Celebrating Father’s Day, 2017 feels about as festive as celebrating May Day while Communism collapsed. America’s iconic father Bill Cosby is being tried for rape. The White House is overrun by a tantrum-prone, orange-haired, man-child. And the most popular modifier before the word “dad” is “deadbeat.” We’ve betrayed the Hallmark Card sentiments that launched this holiday 117 years ago.

Or have we? The constructively contrarian historian says: take heart. Today is not as bad as we fear; yesterday wasn’t as good as we imagine. The story of the real Founding Father of Father’s Day makes Father’s Day look like Donald Trump’s campaign appeal: with grand homages to family, faith, and flag obscuring a gilded greediness at heart.

The Disney version of Father’s Day’s founding features Spokane, Washington as the birthplace and Sonora Louise Smart Dodd as the “Mother of Father’s Day.” Born in Arkansas in 1882, raised on a farm in Washington since she was 7, Sonora at 16-years-old lost her mother Ellen. Her father, William Jackson Smart raised her and her five younger brothers. Eleven years later, Dodd, now married and a mom, heard a Mother’s Day sermon celebrating Anna Jarvis, the motherless mother of Mother’s Day who never became a mother – and spent her life fighting the commercialization of the holiday she created. Inspired by Jarvis’s daughterly devotion, oblivious to her ultimate frustration, Dodd proposed honoring dads too.

The first Father’s Day Sermon, delivered in Spokane on June 19, 1910, earned mayoral and gubernatorial endorsements. The declarations would pile up until 1972, when Father’s Day finally become a formal national holiday.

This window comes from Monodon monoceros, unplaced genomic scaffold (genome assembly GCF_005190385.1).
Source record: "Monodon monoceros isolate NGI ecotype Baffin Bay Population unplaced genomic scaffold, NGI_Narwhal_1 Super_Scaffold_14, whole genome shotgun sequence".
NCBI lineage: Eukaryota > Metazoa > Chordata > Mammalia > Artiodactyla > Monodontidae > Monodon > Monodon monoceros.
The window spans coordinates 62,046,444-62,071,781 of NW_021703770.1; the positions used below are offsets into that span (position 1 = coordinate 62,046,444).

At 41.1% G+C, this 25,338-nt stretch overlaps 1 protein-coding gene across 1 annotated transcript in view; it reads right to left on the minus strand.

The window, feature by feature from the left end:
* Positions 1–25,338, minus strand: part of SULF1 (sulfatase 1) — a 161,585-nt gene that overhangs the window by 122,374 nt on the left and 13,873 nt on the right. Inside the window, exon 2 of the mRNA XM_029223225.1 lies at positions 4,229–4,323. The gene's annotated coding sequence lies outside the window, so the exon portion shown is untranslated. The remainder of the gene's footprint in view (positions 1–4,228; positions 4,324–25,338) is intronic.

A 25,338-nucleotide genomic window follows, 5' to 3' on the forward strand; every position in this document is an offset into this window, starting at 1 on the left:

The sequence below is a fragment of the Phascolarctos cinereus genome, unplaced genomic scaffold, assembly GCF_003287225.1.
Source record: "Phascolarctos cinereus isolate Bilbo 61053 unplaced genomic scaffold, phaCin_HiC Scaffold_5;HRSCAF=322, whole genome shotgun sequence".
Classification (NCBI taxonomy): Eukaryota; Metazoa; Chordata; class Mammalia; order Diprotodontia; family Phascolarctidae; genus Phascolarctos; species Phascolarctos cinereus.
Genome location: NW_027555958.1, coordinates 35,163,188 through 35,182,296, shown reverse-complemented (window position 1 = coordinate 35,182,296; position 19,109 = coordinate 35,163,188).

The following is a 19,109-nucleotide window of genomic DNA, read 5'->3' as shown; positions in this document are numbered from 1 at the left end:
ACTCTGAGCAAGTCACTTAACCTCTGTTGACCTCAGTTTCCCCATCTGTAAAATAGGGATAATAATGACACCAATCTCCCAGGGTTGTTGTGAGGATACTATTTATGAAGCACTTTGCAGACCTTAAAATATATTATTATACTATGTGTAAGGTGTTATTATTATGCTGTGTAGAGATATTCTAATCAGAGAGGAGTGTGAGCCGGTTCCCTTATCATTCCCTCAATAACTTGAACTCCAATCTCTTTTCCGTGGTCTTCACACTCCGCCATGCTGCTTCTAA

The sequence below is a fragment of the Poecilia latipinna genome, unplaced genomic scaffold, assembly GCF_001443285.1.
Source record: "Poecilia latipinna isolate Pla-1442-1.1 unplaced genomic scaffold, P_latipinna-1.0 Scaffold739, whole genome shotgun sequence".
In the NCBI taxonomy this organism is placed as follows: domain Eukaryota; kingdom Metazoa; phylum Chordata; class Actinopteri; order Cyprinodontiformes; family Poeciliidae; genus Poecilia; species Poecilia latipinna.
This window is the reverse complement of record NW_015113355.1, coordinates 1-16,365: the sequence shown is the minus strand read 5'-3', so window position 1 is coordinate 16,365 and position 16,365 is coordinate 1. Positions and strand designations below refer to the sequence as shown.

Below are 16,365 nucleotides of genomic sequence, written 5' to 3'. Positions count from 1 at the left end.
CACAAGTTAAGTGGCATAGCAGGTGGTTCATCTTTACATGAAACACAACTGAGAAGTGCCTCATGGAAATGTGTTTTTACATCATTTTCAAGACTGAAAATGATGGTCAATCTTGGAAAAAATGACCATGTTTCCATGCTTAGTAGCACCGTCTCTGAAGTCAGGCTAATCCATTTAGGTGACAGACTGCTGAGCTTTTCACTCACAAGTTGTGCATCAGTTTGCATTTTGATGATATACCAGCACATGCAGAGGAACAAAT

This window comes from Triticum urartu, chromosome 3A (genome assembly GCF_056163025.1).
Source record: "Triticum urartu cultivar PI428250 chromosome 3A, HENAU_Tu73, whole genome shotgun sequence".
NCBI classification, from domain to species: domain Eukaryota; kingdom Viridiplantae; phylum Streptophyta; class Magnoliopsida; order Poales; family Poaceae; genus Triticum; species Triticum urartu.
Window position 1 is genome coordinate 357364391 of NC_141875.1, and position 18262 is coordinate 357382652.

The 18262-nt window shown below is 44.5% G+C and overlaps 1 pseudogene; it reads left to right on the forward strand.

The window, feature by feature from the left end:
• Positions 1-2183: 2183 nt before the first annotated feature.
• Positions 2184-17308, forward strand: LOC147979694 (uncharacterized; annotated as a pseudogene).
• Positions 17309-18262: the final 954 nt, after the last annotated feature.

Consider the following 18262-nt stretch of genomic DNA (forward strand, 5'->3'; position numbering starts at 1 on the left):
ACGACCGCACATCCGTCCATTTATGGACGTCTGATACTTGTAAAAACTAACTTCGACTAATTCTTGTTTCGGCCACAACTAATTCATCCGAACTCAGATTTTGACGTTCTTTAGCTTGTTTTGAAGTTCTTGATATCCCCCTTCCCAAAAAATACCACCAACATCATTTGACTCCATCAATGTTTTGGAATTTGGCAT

Dodd pushed her beloved holiday for decades until her death in 1978 at 96.  She embodied Father’s Day at its most Victorian and sentimental, reflecting the “separate spheres” which launched men and women into different orbits in the homes they shared. Her first petition insisted the holiday would highlight “the father’s place in the home; the training of children; the safeguarding of the marriage tie; and the protection of womanhood and childhood.”

Along the way Dodd earned a silver bowl in 1971 and the title the “Mother of Father’s Day” from the National Father’s Day Committee. But that strategic act of recognition was overly generous. Most historians agree that without that committee – and its entrepreneurial, seductive, ambitious leader – the New York adman Alvin Austin – Father’s Day would be marginalized, like Run It Up The Flagpole and See if Anybody Salutes Day (January 2), Thesaurus Day (January 18), or Bubble Wrap Appreciation Day (last Monday in January).

Conceived in nineteenth-century romanticism, Father’s Day flourished amid twentieth century patriotic consumerism.  Modern America’s missionaries – admen — boosted this day celebrating American power, optimism, capitalism and vulgarity. The critical turning point occurred in 1938. The Associated Men’s Wear Retailers transformed its growing Father’s Day Committee into the National Council for the Formation of Father’s Day. Alvin Austin, the trade group’s 44-year-old Mad Man, wasn’t just a necktie-and-Homburg pusher but an all-American, flamboyant, creative, and shameless carny-booster.